Faster Than a Speeding Brain

March 31, 2005

 

Scans--CAT, MRI, and PET--have become critically important tools for physicians diagnosing disease, as well as scientists studying brain function. However, they yield only snapshots of an organ that, neuroscientists now understand, continually changes.

X-ray CAT scans reveal only static pictures of brain structures. And magnetic resonance imaging (MRI) scans and positron emission tomography (PET) scans, which use, respectively, magnetic fields and radioactive tracers, only indirectly reveal changes in the activity of brain regions by detecting blood-flow changes that reflect increased activity.

Now, Duke neurobiologist Miguel Nicolelis and his colleagues have demonstrated that they can directly "see" the intricate, detailed patterns of electrical activity across a living "brainscape," as the brain changes from moment to moment.

Using hair-thin microelectrodes and computer analysis of brain signals, they have shown in rats that they can distinguish fleeting changes in communication among brain structures in animals that are awake, then fall asleep and move through different sleep stages. The researchers believe their analytical technique will enable new understanding and treatment of diseases including epilepsy, Alzheimer's disease, and schizophrenia, according to their article in a December issue of the Journal of Neuroscience.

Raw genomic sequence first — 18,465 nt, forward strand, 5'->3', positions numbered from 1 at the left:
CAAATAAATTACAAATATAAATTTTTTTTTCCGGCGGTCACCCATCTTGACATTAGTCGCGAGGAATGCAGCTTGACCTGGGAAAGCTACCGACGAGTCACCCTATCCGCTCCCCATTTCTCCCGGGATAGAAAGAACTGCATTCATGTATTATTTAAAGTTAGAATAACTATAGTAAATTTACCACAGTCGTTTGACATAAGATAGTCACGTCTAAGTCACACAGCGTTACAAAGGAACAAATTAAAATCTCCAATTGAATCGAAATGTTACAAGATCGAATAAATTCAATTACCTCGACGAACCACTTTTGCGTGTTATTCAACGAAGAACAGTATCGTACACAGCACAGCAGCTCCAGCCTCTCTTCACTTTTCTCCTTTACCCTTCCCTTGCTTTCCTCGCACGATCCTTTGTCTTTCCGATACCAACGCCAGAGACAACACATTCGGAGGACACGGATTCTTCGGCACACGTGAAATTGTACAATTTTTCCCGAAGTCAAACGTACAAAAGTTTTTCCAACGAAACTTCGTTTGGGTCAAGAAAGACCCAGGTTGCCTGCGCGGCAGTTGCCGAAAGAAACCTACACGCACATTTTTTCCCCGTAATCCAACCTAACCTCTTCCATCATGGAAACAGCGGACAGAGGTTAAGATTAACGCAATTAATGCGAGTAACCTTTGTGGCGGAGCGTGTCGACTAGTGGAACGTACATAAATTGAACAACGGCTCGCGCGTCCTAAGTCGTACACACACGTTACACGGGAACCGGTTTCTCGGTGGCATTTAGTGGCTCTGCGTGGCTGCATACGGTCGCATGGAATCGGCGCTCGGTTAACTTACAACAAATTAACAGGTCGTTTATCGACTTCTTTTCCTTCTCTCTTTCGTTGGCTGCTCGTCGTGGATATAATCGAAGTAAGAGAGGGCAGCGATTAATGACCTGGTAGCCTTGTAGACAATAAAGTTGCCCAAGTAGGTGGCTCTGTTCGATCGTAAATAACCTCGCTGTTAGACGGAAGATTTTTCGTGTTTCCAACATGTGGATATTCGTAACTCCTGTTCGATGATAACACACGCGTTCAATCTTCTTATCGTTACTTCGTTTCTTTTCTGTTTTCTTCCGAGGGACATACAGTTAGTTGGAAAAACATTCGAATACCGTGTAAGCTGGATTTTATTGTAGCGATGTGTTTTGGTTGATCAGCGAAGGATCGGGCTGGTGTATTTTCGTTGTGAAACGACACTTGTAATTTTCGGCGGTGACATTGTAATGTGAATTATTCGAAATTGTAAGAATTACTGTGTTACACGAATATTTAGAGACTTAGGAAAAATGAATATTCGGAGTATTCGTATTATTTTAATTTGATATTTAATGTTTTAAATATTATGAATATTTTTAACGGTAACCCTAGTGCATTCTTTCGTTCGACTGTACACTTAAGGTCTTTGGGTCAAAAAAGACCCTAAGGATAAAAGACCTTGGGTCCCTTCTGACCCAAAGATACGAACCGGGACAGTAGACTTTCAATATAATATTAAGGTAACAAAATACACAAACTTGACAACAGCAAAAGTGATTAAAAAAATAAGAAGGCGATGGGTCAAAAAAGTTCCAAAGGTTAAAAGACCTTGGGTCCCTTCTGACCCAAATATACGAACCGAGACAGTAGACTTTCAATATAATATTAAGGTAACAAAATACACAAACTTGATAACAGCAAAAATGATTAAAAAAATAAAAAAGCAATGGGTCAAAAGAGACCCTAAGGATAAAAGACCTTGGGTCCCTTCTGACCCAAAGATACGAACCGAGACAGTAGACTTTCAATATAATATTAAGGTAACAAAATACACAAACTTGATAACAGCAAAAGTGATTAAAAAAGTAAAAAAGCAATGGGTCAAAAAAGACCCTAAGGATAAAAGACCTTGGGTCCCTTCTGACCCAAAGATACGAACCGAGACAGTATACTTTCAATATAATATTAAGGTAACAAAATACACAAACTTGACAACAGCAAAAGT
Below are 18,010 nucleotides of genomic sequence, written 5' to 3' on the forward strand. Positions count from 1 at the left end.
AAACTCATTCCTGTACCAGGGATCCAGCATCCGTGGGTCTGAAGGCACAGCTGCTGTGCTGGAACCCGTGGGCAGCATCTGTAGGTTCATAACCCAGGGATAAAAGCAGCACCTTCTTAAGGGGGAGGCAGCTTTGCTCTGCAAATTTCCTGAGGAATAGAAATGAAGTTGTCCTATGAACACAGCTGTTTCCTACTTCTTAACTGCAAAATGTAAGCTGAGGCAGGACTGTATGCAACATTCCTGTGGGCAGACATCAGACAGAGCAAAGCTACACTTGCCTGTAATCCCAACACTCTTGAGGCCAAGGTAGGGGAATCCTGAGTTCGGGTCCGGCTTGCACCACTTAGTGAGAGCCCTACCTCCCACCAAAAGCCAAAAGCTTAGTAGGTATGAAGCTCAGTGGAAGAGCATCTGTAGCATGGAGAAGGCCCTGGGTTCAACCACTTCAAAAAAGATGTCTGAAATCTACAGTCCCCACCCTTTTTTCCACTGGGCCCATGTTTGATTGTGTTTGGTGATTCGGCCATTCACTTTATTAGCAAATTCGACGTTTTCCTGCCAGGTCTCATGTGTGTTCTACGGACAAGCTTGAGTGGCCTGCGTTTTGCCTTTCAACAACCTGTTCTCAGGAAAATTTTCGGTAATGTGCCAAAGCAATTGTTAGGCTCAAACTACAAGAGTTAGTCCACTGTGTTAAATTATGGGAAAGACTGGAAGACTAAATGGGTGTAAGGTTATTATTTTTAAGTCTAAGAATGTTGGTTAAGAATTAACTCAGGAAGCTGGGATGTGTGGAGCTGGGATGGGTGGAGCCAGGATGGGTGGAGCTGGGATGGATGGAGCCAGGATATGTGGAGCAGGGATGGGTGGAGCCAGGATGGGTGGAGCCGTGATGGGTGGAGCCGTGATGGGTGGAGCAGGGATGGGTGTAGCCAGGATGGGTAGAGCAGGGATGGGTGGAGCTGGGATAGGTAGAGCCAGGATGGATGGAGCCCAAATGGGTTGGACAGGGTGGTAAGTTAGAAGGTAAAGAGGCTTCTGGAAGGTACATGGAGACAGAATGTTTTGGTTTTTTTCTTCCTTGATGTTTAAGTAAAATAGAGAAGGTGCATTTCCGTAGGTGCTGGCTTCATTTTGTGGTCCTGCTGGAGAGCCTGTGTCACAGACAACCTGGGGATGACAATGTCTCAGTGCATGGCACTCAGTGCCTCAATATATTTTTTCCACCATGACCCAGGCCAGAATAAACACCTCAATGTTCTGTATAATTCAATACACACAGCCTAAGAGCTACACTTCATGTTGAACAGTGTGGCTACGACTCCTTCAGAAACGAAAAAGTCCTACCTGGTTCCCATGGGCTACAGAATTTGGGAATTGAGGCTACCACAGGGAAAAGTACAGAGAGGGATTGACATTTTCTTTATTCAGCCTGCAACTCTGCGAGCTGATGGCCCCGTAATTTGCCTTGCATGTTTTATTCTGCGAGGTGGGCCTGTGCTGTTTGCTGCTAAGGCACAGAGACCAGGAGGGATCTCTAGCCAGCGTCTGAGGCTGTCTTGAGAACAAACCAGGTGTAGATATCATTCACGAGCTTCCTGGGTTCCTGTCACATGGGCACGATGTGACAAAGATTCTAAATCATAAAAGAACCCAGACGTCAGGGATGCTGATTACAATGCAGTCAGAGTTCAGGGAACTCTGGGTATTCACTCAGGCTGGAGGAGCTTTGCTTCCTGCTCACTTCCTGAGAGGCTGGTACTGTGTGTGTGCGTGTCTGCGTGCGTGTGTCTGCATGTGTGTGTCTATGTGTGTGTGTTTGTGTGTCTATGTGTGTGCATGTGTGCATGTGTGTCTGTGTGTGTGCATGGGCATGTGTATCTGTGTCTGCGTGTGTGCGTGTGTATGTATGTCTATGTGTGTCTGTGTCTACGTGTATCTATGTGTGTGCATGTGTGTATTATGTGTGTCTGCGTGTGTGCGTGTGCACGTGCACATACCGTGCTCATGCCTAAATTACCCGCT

The researchers extended brain-monitoring technology that they used to enable monkeys to control robot arms using only their brain signals. Nicolelis and his colleagues published a report on that technology in 2003. A new imaging technique is critical if scientists are to explore the new paradigm being espoused by Nicolelis and his colleagues of the brain as a dynamic, constantly changing organ.

"One of the Holy Grails of neurobiology has been the neural 'code' by which the brain processes information," says Nicolelis. "Now we can say that there is no such thing as a single neural code, because the code is continuously changing according to the internal state of the brain, and according to the strategy the animal selects to search the environment."